When should I use the Present Perfect Simple Tense

For information on how to make the present perfect, click here.
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Present Perfect Infographic We use this tense for unfinished and finished actions.

Unfinished Actions
1: We use this tense when we want to talk about unfinished actions or states or habits that started in the past and continue to the present. Usually we use it to say 'how long' and we need 'since' or 'for'. We often use stative verbs. 'Since' and 'For'
We use 'since' with a fixed time in the past (2004, April 23rd, last year). The fixed time can be another action, which is in the past simple (since I was at school, since I arrived). We use 'for' with a period of time (2 hours, three years, six months). Finished Actions
2: Life experience. These are actions or events that happened sometime during a person's life. We don't say when the experience happened, and the person needs to be alive now. We often use the words 'ever' and 'never' here. 3: With an unfinished time word (this month, this week, today). The period of time is still continuing. We CAN'T use the present perfect with a finished time word. 4: A finished action with a result in the present (focus on result). We often use the present perfect to talk about something that happened in the recent past, but that is still true or important now. Sometimes we can use the past simple here, especially in US English. 5: We can also use the present perfect to talk about something that happened recently, even if there isn't a clear result in the present. This is common when we want to introduce news and we often use the words 'just / yet / already / recently'. However, the past simple is also correct in these cases, especially in US English. Been and Gone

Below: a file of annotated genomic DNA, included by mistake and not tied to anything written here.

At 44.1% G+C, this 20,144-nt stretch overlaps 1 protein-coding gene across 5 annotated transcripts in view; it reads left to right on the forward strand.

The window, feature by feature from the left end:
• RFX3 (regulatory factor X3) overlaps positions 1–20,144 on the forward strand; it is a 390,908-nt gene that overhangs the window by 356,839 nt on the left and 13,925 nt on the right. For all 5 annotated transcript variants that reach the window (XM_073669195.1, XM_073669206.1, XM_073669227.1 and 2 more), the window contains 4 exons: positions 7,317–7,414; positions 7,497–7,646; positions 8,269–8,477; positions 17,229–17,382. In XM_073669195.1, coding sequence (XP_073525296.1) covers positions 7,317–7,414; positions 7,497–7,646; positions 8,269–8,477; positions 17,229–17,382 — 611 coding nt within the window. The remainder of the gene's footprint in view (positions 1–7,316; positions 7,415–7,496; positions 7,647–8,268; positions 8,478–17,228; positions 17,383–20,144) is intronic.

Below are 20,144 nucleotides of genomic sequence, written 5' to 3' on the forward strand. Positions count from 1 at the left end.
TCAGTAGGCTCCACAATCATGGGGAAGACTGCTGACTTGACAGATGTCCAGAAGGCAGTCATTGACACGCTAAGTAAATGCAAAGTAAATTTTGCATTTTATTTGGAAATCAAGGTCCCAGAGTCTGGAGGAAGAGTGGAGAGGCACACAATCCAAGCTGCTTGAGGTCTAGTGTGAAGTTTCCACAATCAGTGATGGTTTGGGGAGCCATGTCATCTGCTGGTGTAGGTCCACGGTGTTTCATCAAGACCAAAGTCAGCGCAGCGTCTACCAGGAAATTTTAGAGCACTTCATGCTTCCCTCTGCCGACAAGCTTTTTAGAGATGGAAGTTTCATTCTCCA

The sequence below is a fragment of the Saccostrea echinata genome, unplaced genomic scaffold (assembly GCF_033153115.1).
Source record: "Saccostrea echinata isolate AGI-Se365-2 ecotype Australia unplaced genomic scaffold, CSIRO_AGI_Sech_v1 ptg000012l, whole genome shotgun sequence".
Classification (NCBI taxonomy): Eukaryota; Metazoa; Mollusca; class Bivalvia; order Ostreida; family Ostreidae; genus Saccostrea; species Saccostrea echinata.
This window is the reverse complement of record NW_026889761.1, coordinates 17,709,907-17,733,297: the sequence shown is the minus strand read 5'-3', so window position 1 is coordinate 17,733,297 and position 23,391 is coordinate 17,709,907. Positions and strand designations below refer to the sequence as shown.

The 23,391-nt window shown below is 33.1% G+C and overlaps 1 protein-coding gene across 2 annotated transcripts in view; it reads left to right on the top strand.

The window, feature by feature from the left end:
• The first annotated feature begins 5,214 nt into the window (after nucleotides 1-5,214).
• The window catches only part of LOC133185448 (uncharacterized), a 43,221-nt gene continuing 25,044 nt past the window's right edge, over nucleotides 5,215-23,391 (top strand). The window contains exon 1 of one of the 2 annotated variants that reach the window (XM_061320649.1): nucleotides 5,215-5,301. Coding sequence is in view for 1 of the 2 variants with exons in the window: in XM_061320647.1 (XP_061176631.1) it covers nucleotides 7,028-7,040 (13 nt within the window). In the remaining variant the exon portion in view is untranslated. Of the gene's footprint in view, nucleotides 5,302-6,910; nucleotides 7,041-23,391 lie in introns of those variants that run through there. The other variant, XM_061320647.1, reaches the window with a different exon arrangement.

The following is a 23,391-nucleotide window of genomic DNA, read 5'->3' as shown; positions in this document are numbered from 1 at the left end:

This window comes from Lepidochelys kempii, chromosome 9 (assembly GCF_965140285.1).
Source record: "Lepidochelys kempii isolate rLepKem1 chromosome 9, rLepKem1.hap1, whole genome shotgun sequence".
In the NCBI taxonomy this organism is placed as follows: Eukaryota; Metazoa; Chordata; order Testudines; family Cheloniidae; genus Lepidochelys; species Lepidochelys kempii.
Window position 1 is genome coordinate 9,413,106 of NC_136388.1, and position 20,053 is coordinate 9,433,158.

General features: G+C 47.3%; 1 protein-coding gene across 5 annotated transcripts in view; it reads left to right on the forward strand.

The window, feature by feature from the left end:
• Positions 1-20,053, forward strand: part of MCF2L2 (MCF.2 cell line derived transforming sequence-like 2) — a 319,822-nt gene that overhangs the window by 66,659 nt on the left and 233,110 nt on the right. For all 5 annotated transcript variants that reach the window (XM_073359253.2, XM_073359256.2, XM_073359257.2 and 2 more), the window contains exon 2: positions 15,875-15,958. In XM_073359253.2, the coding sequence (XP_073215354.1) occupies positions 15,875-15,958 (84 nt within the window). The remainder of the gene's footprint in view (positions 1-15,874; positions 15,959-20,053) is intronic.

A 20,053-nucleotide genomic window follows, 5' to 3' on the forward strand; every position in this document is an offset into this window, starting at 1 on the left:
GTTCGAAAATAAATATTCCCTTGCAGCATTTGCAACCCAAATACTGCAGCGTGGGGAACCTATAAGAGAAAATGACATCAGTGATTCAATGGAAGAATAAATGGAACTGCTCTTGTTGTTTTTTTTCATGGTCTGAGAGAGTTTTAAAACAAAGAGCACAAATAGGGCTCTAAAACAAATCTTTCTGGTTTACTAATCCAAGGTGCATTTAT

In this tense, we use both 'been' and 'gone' as the past participle of 'go', but in slightly different circumstances. We use 'been' (often when we talk about life experience) to mean that the person we're talking about visited the place and came back. We use 'gone' (often when we are talking about an action with a result in the present) to mean that the person went to the place and is at the place now. Read more about the difference between the present perfect and the past simple here.
Read more about the difference between the present perfect simple and the present perfect continuous here.
Try some present perfect exercises here.

If you want to learn more about the tenses, especially about how to use them when you're speaking, you could try my video course, Terrific Tenses, which is part of Perfect English Grammar Plus.
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'A' and 'The' Explained